MOCA's 2015-16 art exhibitions include Matthew Barney show

MOCA's 2015-16 art exhibitions include Matthew Barney show
At MOCA, an oversized American flag dances in fan-generated winds. (E.G. Schempf)

With no major exhibitions since a Mike Kelley show in March, the new leadership team at the Museum of Contemporary Art announced a 2015-16 schedule on Thursday punctuated by a Matthew Barney show at MOCA's Geffen Contemporary next fall and an Elaine Sturtevant show this spring at MOCA Grand Avenue.

"It was very important to me that the first year be dedicated to artists, to almost give the museum back to artists," director Philippe Vergne said in an interview. "Then we'll start layering group shows, historical exhibitions. But for now, let's develop scholarship around these artists; let's do projects that maybe other institutions wouldn't do."


The Barney exhibition is the artist's first major museum show in L.A. It brings together enormous sculptures, photographs and drawings inspired by a new film, about seven years in the making, that the artist co-produced with the Laurenz Foundation in Switzerland. Because the sculptures are so heavy, the work will travel by ship from the Museum of Old and New Art in Tasmania. The exhibition is a collaboration between the Australian museum and the Haus der Kunst in Germany, curated by Nigerian curator Okwui Enwezor, with MOCA chief curator Helen Molesworth organizing the show in L.A.

The Sturtevant show comes from New York's Museum of Modern Art. Molesworth calls Sturtevant "in many ways, the first appropriation artist." MOCA is the only American museum that owns Sturtevant work — two pieces, one of which is on loan to MoMA for the retrospective, the first comprehensive survey of the artist's work. MOCA senior curator Alma Ruiz is organizing the show in L.A.

Plans call for Molesworth, a feminist art historian, to dive into MOCA's permanent collection. She plans an exhibition for next fall, around the time that the Broad museum opens across the street, sparking a dialogue of sorts between the two contemporary art museums.

"There's all this good will and energy around MOCA right now, and I'd like to sort of repay that with an amazing exhibition that says, 'This is why this was an institution worth saving,'" said Molesworth, who started her job in September. "It's my sort of opening gesture in a way."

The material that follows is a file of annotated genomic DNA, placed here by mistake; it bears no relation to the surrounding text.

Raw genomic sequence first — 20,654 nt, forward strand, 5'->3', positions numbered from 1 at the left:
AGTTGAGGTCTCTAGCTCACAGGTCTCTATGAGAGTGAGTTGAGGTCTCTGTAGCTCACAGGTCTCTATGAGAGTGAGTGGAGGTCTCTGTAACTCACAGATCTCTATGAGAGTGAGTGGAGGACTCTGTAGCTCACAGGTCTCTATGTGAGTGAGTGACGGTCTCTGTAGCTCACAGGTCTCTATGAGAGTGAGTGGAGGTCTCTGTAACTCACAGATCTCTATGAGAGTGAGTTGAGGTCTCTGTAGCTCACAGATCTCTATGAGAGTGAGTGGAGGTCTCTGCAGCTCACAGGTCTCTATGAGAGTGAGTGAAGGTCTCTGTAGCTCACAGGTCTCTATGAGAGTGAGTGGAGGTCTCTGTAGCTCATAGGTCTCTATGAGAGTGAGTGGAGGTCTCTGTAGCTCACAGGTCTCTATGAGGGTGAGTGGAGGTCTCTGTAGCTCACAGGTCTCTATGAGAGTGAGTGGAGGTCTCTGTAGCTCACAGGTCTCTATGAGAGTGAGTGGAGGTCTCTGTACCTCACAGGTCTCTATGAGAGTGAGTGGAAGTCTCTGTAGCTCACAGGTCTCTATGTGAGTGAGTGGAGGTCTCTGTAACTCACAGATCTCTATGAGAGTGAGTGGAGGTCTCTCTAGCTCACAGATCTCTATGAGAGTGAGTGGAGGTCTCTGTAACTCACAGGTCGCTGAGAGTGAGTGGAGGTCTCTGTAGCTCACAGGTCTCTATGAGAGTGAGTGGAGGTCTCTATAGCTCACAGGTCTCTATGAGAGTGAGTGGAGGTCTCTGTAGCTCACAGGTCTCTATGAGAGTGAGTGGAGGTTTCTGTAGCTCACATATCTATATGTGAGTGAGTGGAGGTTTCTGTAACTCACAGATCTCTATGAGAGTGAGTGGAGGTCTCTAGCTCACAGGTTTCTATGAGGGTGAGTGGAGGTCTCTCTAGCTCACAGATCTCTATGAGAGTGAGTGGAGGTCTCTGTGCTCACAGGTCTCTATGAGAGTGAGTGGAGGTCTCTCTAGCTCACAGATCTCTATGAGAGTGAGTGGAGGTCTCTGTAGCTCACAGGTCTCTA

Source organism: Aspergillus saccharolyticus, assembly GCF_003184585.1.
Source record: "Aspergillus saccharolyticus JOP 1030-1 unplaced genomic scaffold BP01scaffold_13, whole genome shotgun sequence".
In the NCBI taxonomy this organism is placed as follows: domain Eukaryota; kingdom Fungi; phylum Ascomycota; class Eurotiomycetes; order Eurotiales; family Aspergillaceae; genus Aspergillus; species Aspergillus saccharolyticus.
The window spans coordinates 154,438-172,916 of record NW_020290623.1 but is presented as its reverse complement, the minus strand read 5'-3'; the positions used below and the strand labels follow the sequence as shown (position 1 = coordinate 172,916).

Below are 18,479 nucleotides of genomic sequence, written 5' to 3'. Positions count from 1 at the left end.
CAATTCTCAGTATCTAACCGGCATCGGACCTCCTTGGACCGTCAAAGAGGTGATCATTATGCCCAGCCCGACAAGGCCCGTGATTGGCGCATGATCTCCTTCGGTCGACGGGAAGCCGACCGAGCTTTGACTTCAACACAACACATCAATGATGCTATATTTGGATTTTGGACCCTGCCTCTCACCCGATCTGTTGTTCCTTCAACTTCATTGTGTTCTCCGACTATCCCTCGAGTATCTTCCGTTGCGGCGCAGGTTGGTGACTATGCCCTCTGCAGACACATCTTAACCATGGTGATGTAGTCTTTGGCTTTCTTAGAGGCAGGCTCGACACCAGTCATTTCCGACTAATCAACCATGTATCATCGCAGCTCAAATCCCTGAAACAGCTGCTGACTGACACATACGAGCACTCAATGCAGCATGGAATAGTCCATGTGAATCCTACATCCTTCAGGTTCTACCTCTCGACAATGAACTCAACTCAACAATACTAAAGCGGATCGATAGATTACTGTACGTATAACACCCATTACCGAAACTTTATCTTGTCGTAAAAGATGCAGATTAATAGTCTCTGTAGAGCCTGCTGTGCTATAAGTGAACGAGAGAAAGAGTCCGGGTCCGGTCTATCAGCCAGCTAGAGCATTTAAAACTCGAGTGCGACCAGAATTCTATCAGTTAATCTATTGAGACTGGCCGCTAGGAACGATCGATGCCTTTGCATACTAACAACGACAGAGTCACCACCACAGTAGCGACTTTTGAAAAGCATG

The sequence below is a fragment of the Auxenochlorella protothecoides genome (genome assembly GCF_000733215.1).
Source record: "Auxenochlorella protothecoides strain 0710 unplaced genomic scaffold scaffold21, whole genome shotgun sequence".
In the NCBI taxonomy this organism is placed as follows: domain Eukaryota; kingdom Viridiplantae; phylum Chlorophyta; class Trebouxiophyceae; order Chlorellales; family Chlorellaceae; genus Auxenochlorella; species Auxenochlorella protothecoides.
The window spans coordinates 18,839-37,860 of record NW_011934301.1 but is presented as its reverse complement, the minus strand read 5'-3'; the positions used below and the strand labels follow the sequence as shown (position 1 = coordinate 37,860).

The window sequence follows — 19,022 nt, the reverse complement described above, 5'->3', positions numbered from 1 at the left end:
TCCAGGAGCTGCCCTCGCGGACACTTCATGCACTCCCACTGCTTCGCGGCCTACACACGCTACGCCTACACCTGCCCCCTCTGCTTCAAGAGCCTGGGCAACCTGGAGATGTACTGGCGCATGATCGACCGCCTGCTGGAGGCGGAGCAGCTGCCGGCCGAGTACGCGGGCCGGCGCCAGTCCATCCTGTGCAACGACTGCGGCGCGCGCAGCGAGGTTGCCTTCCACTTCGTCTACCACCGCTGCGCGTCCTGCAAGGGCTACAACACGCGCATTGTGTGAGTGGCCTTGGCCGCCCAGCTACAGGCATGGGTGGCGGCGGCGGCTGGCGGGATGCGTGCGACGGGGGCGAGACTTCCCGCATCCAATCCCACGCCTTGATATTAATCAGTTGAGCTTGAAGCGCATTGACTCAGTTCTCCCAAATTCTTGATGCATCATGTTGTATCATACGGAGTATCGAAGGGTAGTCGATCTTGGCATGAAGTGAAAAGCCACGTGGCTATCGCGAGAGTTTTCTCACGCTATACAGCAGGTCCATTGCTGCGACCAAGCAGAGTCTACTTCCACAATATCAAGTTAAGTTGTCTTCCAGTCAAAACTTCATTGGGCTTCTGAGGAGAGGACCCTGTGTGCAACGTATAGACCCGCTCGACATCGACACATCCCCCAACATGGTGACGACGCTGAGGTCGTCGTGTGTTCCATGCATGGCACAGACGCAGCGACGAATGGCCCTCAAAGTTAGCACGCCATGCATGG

When Vergne took his post in March, following the turbulent departure of former director Jeffrey Deitch, little programming had been scheduled for 2014 and beyond. But Molesworth saw that as an opportunity.

MOCA, she said, "is like a start-up with one of the best exhibition histories in the country."

To bring in more emerging and perhaps overlooked midcareer artists, the schedule also includes an art film, "m.A.A.d," by L.A.-based Kahlil Joseph in the spring, as well as a fall 2016 retrospective of work by New York artist R.H. Quaytman. Joseph's film traverses largely African American neighborhoods in L.A. and has a soundtrack by hip-hop artist Kendrick Lamar. Quaytman's exhibition includes about 100 old and new paintings that blend elements of geometric abstraction, photography and literary history.

Also on the schedule: Installations by Chicago-based William Pope.L that will take over the Geffen Contemporary in Little Tokyo. They include a new performance created by the artist and a 50-foot-by-20-foot American flag, commissioned for the show, that will be blown continuously during museum hours as it frays in wind generated by industrial fans.

German designer Bernhard Willhelm, who recently relocated to L.A. from Paris, created a site-specific sculptural installation featuring video, photography and ephemera that will show at MOCA's Pacific Design Center. The museum described the work as a response to the uniformity of current fashion trends and a look forward at fashion in the 22nd century.

Museum shows typically take years to develop, but Vergne said he and Molesworth wanted to expedite programming without compromising their visions or making impulsive decisions. Toward that end, they brought in some artists with whom the museum staff already had relationships. Vergne has known Sturtevant for 20 years, he said, and brought her into the 2006 Whitney Biennial, which he co-curated. Vergne has known Barney since 1997, and MOCA senior curator Bennett Simpson showed Pope.L in his 2012 "Blues for Smoke" exhibition.

"We fast-tracked, but we didn't make decisions in a huff," Vergne said. "I wanted the exhibition programming to be balanced; it's important that we have Sturtevant and R.H. Quaytman to make sure women artists are visible in the program and that it be inclusive of artists of color. On this level, I think we have more work to do, but it's getting there."

A retrospective of African American artist Kerry James Marshall is in the works for 2017. Molesworth curated the exhibition for the Museum of Contemporary Art in Chicago before she took the MOCA job. (It comes to MOCA from the Metropolitan Museum of Art.) A Zoe Leonard survey is in the works for 2017.

Additional programming, the museum said, is in the works for MOCA Pacific Design Center and the Geffen.

Molesworth said the Sturtevant show speaks to MOCA's "core, art-interested audience" whereas Pope.L will reach "a much wider audience interested in art's ability to frame and shape larger social conversations."


With Barney, she said, "we touch the Hollywood tentacle, spectacle culture, the wild ambition of contemporary art when it comes to new production methods and no boundaries between mediums. And with the permanent collection, we really stake our claim for what a museum is."